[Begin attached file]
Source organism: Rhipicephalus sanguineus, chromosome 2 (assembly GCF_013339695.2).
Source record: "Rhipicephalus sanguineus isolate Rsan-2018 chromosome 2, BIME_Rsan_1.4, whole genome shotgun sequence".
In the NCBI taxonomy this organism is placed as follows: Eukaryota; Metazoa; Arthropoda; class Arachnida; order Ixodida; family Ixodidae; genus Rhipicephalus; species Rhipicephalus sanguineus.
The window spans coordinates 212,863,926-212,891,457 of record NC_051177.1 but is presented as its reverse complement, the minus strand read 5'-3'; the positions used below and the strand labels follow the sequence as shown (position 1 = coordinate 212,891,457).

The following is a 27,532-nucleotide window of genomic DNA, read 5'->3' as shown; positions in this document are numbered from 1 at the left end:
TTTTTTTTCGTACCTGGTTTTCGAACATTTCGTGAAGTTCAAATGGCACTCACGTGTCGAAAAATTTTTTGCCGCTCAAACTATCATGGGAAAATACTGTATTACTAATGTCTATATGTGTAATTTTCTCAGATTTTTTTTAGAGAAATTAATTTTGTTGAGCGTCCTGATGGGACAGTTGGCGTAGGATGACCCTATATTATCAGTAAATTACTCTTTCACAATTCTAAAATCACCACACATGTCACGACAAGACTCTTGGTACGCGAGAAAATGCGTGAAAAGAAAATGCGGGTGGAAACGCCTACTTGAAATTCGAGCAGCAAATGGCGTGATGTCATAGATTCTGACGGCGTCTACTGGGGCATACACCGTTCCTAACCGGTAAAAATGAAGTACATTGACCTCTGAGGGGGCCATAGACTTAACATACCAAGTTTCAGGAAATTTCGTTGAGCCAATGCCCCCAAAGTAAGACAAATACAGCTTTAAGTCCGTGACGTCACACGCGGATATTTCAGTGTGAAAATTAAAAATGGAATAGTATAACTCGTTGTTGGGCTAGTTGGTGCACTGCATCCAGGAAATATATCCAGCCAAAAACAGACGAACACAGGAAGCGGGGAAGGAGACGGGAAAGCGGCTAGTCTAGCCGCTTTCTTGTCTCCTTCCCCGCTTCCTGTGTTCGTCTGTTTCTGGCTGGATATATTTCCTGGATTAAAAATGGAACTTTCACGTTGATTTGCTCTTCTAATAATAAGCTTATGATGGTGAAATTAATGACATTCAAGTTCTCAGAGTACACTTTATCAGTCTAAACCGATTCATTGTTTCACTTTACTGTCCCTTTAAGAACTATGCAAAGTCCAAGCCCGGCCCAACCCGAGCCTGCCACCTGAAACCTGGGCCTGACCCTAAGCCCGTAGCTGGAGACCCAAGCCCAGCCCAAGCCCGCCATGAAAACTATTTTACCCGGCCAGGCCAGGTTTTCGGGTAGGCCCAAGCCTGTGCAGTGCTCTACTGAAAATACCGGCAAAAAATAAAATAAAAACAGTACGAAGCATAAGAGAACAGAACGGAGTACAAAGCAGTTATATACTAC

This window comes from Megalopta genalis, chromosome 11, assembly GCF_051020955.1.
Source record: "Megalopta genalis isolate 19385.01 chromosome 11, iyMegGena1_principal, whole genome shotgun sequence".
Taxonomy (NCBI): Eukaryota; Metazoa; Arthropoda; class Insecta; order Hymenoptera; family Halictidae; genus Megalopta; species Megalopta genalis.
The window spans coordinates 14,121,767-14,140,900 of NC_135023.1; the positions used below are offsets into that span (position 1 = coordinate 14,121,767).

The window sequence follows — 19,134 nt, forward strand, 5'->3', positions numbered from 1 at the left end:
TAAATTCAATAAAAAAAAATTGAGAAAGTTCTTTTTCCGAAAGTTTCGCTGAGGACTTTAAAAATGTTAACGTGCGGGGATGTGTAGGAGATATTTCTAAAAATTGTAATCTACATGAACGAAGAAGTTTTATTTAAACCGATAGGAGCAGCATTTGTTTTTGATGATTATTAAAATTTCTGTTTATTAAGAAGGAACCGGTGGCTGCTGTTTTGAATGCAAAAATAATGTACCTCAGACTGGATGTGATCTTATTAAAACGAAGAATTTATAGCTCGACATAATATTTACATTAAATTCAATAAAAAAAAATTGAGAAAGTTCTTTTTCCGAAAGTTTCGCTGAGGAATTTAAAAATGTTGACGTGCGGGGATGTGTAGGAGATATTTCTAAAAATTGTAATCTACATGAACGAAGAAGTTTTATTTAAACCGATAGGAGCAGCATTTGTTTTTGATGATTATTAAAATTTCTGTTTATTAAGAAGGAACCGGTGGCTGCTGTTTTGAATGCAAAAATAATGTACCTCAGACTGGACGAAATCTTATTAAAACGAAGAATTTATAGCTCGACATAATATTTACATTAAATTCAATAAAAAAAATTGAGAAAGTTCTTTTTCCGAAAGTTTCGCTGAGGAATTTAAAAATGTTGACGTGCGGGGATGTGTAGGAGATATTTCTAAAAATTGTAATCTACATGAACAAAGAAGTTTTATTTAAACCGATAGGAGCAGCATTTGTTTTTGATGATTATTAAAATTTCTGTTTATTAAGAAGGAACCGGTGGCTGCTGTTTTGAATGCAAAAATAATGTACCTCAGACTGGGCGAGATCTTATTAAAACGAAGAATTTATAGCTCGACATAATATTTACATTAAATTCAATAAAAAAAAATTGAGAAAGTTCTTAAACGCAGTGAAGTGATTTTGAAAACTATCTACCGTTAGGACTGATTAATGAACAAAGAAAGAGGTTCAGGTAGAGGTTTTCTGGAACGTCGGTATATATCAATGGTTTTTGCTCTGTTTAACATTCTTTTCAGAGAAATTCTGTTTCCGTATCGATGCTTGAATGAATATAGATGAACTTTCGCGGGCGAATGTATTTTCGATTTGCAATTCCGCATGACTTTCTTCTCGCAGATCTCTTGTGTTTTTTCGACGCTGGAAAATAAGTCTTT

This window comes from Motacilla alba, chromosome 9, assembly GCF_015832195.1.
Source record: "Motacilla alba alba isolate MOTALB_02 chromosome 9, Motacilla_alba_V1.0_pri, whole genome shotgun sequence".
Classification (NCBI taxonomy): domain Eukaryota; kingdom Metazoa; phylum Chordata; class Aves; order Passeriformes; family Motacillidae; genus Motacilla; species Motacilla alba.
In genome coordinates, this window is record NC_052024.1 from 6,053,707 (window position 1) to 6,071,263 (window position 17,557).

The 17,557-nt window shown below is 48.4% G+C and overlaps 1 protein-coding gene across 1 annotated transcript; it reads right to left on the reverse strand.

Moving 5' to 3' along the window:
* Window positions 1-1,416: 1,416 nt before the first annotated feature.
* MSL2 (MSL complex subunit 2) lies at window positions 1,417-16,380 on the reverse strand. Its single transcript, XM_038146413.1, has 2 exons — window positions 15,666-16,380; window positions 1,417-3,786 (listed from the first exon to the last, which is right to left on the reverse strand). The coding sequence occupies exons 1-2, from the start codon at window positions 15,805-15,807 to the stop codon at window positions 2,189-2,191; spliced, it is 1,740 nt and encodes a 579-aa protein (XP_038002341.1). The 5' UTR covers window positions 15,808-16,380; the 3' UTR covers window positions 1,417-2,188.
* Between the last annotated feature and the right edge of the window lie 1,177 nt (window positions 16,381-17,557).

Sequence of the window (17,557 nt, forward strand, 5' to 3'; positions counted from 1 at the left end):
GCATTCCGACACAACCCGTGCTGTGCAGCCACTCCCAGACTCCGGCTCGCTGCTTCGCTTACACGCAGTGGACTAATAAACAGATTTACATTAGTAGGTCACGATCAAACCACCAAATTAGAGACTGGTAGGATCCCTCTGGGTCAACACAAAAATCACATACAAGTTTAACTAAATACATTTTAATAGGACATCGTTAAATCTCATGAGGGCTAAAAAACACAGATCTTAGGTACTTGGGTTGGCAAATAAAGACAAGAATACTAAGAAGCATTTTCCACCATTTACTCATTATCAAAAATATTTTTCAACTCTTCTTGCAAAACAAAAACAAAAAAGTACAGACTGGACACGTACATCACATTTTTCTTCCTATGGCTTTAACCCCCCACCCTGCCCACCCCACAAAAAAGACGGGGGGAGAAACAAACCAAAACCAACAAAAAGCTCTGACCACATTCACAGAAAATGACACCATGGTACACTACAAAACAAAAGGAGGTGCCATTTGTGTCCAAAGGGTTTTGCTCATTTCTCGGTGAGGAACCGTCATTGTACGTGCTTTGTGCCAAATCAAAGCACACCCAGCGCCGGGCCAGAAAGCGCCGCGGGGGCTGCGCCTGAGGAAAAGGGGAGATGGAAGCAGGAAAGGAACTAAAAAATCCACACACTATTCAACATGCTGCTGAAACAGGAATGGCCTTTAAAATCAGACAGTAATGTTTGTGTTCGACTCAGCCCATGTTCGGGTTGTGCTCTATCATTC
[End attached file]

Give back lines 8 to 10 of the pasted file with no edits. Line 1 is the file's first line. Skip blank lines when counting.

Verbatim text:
Source record: "Megalopta genalis isolate 19385.01 chromosome 11, iyMegGena1_principal, whole genome shotgun sequence".
Taxonomy (NCBI): Eukaryota; Metazoa; Arthropoda; class Insecta; order Hymenoptera; family Halictidae; genus Megalopta; species Megalopta genalis.
The window spans coordinates 14,121,767-14,140,900 of NC_135023.1; the positions used below are offsets into that span (position 1 = coordinate 14,121,767).